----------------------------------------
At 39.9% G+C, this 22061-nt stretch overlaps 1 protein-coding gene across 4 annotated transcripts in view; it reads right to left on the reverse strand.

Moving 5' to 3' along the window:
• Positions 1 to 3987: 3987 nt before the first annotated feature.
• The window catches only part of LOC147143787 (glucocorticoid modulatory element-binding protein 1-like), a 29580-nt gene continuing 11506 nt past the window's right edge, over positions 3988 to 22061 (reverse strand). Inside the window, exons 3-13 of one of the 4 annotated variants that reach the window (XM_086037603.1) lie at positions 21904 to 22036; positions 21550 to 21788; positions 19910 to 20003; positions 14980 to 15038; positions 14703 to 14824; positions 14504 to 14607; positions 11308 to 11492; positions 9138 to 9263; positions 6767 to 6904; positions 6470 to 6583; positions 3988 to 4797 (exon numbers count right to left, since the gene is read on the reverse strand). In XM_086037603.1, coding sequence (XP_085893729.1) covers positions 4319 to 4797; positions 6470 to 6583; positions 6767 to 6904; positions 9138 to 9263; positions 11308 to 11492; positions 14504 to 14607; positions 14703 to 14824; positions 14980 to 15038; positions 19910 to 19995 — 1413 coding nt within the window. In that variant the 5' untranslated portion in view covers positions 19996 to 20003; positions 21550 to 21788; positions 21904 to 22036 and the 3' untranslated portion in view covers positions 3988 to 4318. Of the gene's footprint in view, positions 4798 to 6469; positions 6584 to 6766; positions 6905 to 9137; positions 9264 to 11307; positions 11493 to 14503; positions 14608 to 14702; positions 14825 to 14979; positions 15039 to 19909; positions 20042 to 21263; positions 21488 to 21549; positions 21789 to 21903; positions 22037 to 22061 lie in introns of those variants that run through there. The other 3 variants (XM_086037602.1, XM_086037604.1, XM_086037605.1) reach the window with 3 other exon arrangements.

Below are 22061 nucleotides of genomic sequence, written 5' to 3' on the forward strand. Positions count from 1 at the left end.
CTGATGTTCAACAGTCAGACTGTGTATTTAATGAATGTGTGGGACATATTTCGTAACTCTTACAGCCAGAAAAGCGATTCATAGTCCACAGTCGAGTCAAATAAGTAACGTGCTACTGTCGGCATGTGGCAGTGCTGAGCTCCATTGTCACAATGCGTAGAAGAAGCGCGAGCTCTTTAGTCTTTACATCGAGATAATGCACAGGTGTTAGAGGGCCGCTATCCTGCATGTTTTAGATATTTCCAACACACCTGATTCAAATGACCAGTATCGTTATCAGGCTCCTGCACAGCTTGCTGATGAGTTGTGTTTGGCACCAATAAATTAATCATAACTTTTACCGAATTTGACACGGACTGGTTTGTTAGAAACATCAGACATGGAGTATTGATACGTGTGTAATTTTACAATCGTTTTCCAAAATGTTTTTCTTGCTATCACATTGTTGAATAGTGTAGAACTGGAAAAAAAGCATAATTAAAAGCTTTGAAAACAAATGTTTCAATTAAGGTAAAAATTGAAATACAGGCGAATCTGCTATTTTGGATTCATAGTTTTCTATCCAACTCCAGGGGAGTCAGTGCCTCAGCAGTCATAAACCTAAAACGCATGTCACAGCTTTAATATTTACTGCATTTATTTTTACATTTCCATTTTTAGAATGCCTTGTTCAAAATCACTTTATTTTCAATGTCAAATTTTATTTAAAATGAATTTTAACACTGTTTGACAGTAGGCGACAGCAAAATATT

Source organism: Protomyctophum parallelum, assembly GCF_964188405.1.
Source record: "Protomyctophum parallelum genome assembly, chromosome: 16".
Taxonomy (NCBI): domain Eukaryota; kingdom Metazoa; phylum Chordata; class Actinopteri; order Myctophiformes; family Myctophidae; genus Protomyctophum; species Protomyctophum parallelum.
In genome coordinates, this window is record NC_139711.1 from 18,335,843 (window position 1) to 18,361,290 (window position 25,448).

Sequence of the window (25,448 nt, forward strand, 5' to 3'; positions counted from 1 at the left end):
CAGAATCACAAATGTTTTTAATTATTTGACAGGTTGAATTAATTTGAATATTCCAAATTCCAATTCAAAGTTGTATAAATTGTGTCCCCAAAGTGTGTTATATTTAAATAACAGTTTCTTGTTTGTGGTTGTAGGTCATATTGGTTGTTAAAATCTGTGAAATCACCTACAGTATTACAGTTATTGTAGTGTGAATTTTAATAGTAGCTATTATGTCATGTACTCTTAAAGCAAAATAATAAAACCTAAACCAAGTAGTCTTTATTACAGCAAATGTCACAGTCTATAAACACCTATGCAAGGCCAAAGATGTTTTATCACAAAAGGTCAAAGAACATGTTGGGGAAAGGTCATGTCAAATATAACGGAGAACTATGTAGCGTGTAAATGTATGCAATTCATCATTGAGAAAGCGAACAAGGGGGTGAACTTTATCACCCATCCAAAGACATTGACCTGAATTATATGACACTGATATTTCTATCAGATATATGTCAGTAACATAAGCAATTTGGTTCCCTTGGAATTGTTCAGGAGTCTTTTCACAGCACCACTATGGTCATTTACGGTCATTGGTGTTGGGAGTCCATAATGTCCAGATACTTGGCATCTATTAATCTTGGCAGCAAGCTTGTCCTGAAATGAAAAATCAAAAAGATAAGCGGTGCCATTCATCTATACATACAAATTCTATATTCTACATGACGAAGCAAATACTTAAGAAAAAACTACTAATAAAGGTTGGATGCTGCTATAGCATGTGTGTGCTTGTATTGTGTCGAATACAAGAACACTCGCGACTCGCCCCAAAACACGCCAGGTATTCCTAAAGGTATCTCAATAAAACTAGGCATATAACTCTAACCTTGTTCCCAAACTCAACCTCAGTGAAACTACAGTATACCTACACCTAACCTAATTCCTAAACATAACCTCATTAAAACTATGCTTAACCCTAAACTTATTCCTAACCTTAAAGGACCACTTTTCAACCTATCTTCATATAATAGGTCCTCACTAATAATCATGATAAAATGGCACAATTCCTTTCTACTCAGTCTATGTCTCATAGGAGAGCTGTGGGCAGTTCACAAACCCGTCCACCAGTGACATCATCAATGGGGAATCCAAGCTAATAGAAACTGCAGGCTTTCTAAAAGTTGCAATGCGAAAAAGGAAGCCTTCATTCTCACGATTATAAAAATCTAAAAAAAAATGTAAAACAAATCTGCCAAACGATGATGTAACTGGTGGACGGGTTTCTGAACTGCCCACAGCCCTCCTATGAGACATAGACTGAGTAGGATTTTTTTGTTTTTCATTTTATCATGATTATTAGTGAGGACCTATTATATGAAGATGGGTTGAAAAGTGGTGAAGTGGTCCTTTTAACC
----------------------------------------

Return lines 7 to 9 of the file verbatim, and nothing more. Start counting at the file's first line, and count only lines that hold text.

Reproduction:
Source organism: Protomyctophum parallelum, assembly GCF_964188405.1.
Source record: "Protomyctophum parallelum genome assembly, chromosome: 16".
Taxonomy (NCBI): domain Eukaryota; kingdom Metazoa; phylum Chordata; class Actinopteri; order Myctophiformes; family Myctophidae; genus Protomyctophum; species Protomyctophum parallelum.